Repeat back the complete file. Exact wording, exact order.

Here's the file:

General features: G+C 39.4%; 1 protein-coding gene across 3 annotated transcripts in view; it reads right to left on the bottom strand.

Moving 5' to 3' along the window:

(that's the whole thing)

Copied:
General features: G+C 39.4%; 1 protein-coding gene across 3 annotated transcripts in view; it reads right to left on the bottom strand.

Moving 5' to 3' along the window: